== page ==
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Natural grape compound resveratrol increases bone density in obese men


Resveratrol

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(NaturalNews) The results of a recent study suggest that a naturally occurring compound found in red wine could help treat osteoporosis, a condition in which our bones become weak and brittle, making them more susceptible to breaks and fractures.

Published in the Endocrine Society's Journal of Clinical Endocrinology & Metabolism, the study's researchers sought to investigate whether resveratrol, one of a group of plant compounds known as polyphenols, could help men with metabolic syndrome.

Resveratrol possesses anti-inflammatory properties that previous studies suggest can help protect against bone loss in mice and rats.

Metabolic syndrome, a group of risk factors that can raise your risk for heart disease, diabetes, stroke and other health problems, has been linked to low-grade inflammation that can eventually lead to bone loss.

Natural compound found in red wine could help overweight men build bone density

Some of these risk factors include "abdominal obesity, high levels of fats in the blood called triglycerides, elevated blood pressure, high fasting blood sugar and reduced high-density lipoprotein (HDL), or good, cholesterol levels," according to a press release by Endocrine Society.

"Our study is the first to reveal resveratrol's potential as an anti-osteoporosis drug in humans," said one of the study's authors, Marie Juul Ornstrup, MD, with Aarhus University Hospital in Aarhus, Denmark.

"Our findings suggest the compound stimulates bone-forming cells within the body," she added.

Through a randomized and double-blinded trial involving a placebo, scientists analyzed bone mineral density and signs of bone formation and resorption in overweight men 66 years of age.

For a period of 16 weeks, the participants were given either a 500-milligram dose of resveratrol, a 75-millgram dose of the compound or a placebo twice daily.

The men receiving the naturally occurring compound found in red wine reaped the most benefits, showing significant bone growth. Those who received the higher dose of resveratrol experienced a 2.6 percent increase in lumbar spine volumetric mineral density compared to the men who received the placebo.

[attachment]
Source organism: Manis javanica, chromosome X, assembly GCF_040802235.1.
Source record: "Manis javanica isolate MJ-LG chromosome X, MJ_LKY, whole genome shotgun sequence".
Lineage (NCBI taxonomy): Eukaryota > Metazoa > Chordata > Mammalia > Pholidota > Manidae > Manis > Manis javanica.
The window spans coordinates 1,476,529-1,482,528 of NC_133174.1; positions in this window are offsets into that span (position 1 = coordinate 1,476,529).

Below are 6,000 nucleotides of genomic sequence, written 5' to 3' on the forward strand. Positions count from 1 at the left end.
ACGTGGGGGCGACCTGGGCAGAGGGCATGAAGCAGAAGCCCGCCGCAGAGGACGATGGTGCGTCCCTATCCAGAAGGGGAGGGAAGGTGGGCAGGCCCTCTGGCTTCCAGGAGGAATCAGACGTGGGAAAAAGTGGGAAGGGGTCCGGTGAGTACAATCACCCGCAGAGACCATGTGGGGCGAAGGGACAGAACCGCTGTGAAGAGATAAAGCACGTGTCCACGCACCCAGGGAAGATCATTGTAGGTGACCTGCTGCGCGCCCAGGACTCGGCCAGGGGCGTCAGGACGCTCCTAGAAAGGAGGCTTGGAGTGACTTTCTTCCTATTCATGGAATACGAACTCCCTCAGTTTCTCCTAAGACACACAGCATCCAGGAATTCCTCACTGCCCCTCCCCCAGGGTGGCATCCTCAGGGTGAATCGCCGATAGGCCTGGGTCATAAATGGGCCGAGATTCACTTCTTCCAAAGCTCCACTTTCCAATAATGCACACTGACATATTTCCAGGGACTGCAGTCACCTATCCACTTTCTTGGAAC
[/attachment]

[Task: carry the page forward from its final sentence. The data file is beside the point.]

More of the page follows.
The study's results indicate that the higher the dosage of resveratrol, the better the benefits. The men who received the 500-milligram dose of resveratrol exhibited "a 16 percent increase in levels of the bone formation marker bone alkaline phosphatase (BAP)," compared to the participants who took the placebo.

"In just four months on high-dose resveratrol, we saw significant improvements in bone mineral density at the spine and elevated levels of the bone formation marker BAP," said Ornstrup.

"These are encouraging results. Additional research is needed to assess whether these bone protective effects occur in populations at risk of osteoporosis during the course of long-term treatment."

Resveratrol might be linked to other health benefits, scientists say

Antioxidizing polyphenols like resveratrol may have other health benefits such as offering protection for the heart. Previous studies suggest that the key ingredient in red wine may help protect the lining of blood vessels in your heart, as well as preventing damage to those blood vessels.

Resveratrol may help prevent blood clots by reducing the bad cholesterol in your body. Heart health is strongly linked to diabetes and obesity, a factor that likely encouraged this latest bit of research.

Scientists caution against drinking large volumes of red wine, or other alcoholic beverages, as they can cause damage when consumed in excess. This particular polyphenol is still being investigated in regard to its effects on the human body. Some studies have shown that resveratrol may actually reduce the "positive effect of exercise on the heart in older men," and its effects appear to only last a short time after consuming red wine.

Sources:

http://press.endocrine.org

http://www.endocrine.org

http://www.nhlbi.nih.gov

http://www.mayoclinic.org

http://www.mayoclinic.org

http://science.naturalnews.com

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